Cobia: These Vicious, Delicious Fish Add To Any Catch!

Highly mobile, cobia roam salty waters seeking whatthey can devour. They may appear off jetties in water as shallow as 20 feet or100 miles offshore in more than 400 feet of water.

Also called lemonfish or ling, these vicious anddelicious fish can exceed 100 pounds! They usually lurk around reefs,wrecks, oil platforms or other hard structure, but could cruise weed lines orhide under such floating objects as wooden crates, buoys or anything that mightoffer shade and a chance to ambush baitfish. Sometimes, they even hover near anobject as small as a floating drink can — or much larger.

“The best cobia fishing is when we find a whale shark,” said Capt. ChadKinney with Bamm BammCharters in Port Mansfield, Texas. “I’ve seen whale sharks with 50- to 70 ling aroundthem. Unfortunately, we never know when we’ll find a whale shark.”

cobia in gulf of mexico
A cobia comes to the boat in the Gulf of Mexico off the coast of Cocodrie, La. (Photos by John N. Felsher).

Often, chasing cobia more resembles hunting than fishing. The highly nomadicbeasts could appear at one weed patch today and vanish tomorrow. Few anglersleave the dock planning to boat a load of cobia because no one ever knowsexactly when or where these capricious fish might appear. While theirunpredictable nature makes cobia difficult to find, that challenge endears themto sportsmen who enjoy searching for the hard-fighting beasts.

“Sometimes, cobia fishing is more of a hit and run proposition,” explained Capt. Tommy Pellegrin of Custom Charters who runs out of Boudreaux’s Marina in Cocodrie, La.”It’s almost like hunting. Cobia don’t stay in oneplace long. Check out every structure and floating object.”

Keep watch while running from place to place or back to port. Withbinoculars and polarized sunglasses, look for movement or color under anydrifting objects. After spotting a fish lurking near a floating object,approach from upwind. Make the first cast count. Toss a baitbeyond the fish and run it past its nose. Even when not actively feeding, theseopportunistic predators may instinctively grab anything that presents an easymeal. If a cobia doesn’t quickly hit a bait, tease it.

“Finicky ones come charging the jig,” Pellegrinadvised. “An inexperienced fisherman stops the retrieve to let the fish eat thebait, but the cobia turns away. Tease the fish. That’s opposite of what mostpeople think. Every time it comes charging at the bait, pull it away a foot ortwo. Keep doing that until the enraged cobia can’t stand it any longer.Eventually, the angler can’t pull it away fast enough if the cobia wants to eatit.”

While nobody can predict where or when hungry cobia might surface, thecurious creatures frequently rise from the depths to investigate any unusualsurface activity. Some captains run circles around structure to stir up thebait before anchoring. Others beat the water with their gaffs or rod tips to makea commotion. Others entice them up with chum.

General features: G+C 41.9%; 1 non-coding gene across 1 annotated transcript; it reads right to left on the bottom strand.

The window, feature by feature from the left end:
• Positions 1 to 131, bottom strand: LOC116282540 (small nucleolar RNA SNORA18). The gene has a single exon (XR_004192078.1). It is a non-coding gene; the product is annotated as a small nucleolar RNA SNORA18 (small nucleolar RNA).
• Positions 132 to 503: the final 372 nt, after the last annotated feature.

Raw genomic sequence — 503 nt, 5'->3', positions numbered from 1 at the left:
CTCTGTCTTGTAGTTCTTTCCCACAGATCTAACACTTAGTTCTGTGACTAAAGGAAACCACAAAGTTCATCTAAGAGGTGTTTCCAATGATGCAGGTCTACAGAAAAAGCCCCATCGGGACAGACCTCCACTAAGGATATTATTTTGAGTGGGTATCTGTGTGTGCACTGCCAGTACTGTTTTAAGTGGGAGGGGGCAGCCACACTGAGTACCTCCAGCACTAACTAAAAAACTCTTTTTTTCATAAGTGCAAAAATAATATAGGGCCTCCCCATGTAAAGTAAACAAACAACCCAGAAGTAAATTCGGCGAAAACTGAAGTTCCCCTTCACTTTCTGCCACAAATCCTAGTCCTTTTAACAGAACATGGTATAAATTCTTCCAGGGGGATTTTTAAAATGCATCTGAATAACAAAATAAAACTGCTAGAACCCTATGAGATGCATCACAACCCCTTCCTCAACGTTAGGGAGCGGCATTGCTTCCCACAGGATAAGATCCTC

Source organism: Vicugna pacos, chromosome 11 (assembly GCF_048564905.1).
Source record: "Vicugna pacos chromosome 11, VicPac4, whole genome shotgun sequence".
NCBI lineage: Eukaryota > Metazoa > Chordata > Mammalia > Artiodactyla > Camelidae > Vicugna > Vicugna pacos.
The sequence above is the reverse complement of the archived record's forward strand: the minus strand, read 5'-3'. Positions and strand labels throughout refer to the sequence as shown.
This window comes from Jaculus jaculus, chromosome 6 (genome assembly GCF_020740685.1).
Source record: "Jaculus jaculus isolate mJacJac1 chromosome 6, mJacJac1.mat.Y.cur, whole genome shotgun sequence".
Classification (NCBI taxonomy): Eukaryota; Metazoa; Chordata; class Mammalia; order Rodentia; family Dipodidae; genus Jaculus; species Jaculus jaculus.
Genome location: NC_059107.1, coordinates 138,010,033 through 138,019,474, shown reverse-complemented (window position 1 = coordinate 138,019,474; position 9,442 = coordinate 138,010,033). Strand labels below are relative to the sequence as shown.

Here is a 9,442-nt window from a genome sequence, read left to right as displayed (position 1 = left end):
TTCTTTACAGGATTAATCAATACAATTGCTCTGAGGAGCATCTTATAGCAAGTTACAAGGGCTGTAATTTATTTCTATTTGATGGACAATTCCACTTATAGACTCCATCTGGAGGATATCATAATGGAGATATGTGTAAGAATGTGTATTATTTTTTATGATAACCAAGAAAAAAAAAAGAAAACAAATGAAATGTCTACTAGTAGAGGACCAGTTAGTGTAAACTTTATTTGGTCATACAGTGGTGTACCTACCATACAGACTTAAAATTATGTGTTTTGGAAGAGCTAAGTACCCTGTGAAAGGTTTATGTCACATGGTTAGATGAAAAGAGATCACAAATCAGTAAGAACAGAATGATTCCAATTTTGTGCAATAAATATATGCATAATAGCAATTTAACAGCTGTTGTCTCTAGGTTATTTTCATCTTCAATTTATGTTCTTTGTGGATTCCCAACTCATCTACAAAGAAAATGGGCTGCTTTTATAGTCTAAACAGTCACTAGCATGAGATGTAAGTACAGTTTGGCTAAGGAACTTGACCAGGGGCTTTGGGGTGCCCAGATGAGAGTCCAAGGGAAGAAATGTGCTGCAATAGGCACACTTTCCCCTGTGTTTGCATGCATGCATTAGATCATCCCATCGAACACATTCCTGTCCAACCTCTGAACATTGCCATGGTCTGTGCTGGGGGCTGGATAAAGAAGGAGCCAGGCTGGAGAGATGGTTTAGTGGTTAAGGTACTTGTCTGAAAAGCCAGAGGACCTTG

large cobia caught in gulf of mexio
Will Fowler shows off a large cobia he caught in the Gulf of Mexico while fishing with Custom Charters of Cocodrie, La.

“We sometimes chum up cobia over the rocks,” Kinney explained. “When we getthem chummed up, we’ll catch them on topwaters or byfree-lining squid. When someone hooks a fish, we may leave it on the line becauseother fish might come up to see what’s happening. When we’re fishing over rocksor coming up to a buoy or other floating object, we’ll sometimes rev up theengines to make them come up.”

When bottom fishing, keep a rod or two rigged and ready to pitch to anycobia that might rise to the surface. Jigheads tippedwith 6-inch curled tail trailers, minnow imitations or soft plastic eels makegreat temptations. For live bait, cobia eat just aboutanything they can swallow, but the vicious beasts particularly love crunchingblue crabs and hardhead catfish. Other favorite enticements include eels, cigarminnows, menhaden, squid, small jacks, mullets, croakers, pinfish, and whitetrout.

“When a cobia wants to feed, it will eat anything thrown in the water,” saidCapt. Kevin Beach with Mexican Gulf Fishing Company out of Cypress Cove in Venice, La. “Sometimes, we’ll toss a live menhaden on a circle hook and keep it on the surfacewiggling. When a cobia sees that, it just can’t say no.”

A cobia or two could add an exciting and delicious addition to any fishingexcursion. Just stay prepared and watch for these illusive and unpredictablefish. When heading back to port or when moving from place to place, keep an eyeon any buoys, weed lines or floating debris that could add extra meat to a fishbox.

Be sure to visit Sportsman’s for the latest assortment of fishing gear.

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